Connecticut Farms Affected By Massachusetts E. coli Outbreak

Oct 4, 2016

"It wasn't the farms that were in common. It was where all these different farms had their meat slaughtered and processed."
Tracey Weeks

State public health officials have released a list of 14 farms in Connecticut that got tainted beef from a Massachusetts slaughterhouse that is the source of an E. coli outbreak. 

The move came a week after the federal Department of Agriculture issued a recall for a long list of beef, veal, and bison from the Adams Farm Slaughterhouse. Farms in Connecticut, Massachusetts, Rhode Island, New York, Vermont, and New Hampshire are involved.

Tracey Weeks, who works with the state's Department of Public Health, said this investigation was the result of good, cooperative work that took what could have been a months-long hunt and reduced it to a matter of days.

"This was initially started off with two cases in Connecticut and our very astute epidemiologists and laboratory people noticed that they had something in common: the DNA fingerprint was the same," Weeks said.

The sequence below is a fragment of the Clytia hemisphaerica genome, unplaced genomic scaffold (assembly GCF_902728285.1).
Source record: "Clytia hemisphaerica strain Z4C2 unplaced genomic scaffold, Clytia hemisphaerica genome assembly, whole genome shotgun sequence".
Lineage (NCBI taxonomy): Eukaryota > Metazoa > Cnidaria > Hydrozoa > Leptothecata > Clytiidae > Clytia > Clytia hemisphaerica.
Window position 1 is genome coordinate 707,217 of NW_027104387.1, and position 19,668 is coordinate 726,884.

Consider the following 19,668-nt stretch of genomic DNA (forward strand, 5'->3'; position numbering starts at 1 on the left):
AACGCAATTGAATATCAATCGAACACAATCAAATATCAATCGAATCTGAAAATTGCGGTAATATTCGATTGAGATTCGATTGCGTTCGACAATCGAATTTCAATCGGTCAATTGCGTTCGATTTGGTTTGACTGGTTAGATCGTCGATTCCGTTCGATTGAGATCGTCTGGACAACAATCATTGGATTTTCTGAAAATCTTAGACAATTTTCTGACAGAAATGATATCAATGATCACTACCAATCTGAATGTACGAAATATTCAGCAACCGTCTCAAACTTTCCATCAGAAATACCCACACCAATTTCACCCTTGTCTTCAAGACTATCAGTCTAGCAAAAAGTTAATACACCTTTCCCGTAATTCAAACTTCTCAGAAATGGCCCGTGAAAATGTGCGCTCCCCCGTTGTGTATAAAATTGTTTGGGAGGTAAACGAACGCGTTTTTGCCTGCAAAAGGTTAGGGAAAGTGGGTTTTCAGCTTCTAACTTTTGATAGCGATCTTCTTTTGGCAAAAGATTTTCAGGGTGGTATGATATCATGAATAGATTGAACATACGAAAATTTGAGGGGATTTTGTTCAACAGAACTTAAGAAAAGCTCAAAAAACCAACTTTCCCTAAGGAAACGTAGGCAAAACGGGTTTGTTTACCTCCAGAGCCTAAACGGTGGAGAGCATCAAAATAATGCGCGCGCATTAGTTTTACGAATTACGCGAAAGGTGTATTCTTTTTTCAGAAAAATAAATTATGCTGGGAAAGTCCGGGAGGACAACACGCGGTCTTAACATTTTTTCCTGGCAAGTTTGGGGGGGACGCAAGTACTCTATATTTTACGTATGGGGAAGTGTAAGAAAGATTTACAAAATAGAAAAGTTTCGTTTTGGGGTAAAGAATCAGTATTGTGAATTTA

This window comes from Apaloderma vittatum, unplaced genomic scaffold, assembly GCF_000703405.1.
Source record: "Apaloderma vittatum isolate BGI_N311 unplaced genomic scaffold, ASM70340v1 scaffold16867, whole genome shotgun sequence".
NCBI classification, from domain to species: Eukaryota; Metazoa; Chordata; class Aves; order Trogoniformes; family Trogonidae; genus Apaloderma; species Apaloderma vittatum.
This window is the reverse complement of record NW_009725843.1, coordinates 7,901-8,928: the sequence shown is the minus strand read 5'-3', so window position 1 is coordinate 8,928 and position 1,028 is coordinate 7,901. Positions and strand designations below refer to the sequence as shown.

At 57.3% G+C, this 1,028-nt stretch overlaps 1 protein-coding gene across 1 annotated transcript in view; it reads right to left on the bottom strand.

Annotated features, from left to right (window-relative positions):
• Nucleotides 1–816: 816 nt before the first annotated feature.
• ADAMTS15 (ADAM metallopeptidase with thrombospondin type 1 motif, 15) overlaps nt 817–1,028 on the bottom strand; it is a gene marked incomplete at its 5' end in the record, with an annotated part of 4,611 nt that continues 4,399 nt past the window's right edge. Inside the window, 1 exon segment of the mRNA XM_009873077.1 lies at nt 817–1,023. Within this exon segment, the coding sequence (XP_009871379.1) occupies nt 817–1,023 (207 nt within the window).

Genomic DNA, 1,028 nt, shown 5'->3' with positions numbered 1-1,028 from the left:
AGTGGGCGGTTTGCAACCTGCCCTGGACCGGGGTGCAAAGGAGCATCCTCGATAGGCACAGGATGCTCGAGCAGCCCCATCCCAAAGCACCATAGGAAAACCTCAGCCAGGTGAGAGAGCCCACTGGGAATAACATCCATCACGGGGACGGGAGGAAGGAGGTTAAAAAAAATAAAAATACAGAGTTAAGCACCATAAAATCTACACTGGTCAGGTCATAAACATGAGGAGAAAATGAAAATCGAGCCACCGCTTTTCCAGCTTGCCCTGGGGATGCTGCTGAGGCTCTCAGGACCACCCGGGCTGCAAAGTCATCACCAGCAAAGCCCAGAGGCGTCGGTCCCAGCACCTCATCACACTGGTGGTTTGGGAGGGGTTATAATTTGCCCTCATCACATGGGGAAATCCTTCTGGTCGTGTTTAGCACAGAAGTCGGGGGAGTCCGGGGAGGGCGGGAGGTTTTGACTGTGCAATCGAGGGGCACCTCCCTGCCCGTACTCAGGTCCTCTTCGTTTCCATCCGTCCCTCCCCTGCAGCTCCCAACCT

That means the samples each turned up the same DNA. So they did more digging.

"And what they came up with after asking a lot of questions is that they both had ground beef that they got at the same place," she said.

But then investigators found another four cases in Massachusetts -- same E. coli, but the sickened consumers hadn't shopped from the same farms.

"It wasn't the farms that were in common," Weeks said. "It was where all these different farms had their meat slaughtered and processed."

See the Connecticut farms affected:

E. coli can result in sever stomach cramps, diarrhea, vomiting, and fever. Most people get better within a week, though it can be life-threatening. The key to remember is to make sure that meat -- especially ground beef -- be cooked until the internal temperature is high enough to kill the bacteria. With E. coli, that's 158 degrees Fahrenheit.